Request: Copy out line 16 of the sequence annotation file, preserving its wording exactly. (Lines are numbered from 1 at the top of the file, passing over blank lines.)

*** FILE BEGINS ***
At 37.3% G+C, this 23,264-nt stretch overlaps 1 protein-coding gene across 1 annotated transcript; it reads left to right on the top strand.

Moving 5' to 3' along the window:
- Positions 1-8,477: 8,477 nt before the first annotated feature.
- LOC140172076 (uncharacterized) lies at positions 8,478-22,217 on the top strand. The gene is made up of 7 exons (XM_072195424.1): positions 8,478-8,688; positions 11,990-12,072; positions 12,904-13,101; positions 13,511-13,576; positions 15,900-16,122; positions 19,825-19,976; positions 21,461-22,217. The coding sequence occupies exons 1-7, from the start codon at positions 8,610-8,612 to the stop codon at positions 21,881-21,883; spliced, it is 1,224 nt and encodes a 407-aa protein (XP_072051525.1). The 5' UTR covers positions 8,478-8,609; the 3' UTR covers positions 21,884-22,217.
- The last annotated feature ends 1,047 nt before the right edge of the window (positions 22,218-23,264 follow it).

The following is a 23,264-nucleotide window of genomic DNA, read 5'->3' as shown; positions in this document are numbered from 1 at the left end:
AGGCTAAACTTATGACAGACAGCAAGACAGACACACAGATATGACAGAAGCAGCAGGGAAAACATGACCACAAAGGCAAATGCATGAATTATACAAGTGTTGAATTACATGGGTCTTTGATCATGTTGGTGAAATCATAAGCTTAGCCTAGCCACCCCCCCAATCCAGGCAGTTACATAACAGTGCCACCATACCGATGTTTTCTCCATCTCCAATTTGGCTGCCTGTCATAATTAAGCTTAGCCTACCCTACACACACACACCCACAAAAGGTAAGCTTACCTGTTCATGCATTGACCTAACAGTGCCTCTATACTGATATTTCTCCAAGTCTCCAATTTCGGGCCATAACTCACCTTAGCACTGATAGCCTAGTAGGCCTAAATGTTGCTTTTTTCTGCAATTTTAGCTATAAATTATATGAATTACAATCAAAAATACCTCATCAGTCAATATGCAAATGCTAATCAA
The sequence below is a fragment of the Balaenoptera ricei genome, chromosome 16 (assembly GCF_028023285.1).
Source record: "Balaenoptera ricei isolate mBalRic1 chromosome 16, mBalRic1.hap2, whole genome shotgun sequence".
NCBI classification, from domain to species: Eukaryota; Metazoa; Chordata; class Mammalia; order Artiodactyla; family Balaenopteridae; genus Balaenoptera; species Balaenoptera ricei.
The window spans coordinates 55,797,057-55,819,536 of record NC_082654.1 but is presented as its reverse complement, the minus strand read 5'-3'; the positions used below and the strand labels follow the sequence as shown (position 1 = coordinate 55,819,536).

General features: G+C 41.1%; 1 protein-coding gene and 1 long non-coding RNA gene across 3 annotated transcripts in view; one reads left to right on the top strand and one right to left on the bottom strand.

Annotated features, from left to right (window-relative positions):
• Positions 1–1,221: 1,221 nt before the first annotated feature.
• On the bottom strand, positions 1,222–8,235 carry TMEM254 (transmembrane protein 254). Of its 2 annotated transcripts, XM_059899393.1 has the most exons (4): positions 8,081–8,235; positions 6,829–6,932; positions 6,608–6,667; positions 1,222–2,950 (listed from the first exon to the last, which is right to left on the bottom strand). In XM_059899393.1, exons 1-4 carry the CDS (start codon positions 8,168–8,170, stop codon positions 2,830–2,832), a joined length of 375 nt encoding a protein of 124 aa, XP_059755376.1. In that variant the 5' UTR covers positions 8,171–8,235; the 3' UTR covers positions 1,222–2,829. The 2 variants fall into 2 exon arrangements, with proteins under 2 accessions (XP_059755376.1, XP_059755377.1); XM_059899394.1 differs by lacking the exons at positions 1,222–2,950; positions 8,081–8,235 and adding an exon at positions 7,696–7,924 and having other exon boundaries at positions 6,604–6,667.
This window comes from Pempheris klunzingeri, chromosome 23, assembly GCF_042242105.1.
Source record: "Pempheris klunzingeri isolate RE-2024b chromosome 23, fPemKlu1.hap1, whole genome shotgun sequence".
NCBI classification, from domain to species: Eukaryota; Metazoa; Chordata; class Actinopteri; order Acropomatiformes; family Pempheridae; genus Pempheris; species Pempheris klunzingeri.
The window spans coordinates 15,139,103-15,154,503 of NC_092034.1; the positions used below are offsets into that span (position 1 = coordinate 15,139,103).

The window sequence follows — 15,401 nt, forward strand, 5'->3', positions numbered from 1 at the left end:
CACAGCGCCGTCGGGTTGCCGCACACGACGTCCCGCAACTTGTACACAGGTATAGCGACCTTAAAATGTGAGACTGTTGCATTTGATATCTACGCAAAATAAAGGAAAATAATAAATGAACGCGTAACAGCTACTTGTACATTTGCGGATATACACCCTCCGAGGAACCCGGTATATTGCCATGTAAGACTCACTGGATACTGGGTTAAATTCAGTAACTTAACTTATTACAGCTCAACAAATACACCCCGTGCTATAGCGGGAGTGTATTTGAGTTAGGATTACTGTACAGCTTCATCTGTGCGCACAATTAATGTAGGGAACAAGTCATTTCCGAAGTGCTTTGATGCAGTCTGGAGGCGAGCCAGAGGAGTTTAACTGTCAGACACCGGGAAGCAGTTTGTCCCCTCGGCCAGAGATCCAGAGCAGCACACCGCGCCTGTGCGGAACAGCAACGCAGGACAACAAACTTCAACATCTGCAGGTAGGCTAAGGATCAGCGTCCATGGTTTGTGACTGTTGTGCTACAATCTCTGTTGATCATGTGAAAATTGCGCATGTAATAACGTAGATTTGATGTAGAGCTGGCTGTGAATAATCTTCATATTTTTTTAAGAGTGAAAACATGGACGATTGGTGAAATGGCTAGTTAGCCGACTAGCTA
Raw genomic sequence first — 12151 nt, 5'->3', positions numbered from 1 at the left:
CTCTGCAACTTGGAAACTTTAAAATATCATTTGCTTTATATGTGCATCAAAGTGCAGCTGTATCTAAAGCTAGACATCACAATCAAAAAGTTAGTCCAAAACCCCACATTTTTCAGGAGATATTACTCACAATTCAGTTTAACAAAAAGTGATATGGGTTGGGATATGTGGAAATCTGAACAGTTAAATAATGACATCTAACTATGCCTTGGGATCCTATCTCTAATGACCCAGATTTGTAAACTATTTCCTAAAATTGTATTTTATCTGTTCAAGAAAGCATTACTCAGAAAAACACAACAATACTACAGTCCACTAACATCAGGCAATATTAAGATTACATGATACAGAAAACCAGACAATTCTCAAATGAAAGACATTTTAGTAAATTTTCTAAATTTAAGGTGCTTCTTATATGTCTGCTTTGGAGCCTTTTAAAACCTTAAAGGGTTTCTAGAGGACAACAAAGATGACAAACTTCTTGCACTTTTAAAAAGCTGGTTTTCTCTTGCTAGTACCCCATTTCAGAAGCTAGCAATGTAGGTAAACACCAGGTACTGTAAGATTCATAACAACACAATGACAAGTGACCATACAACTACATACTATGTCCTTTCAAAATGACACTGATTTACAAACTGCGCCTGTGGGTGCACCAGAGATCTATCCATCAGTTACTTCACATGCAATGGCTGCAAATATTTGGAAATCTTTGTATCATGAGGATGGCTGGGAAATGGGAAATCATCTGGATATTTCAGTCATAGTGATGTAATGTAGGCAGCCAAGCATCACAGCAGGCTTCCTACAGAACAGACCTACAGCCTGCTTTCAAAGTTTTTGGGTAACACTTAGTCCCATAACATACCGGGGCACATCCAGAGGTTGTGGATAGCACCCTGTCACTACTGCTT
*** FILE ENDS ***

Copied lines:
This window comes from Pempheris klunzingeri, chromosome 23, assembly GCF_042242105.1.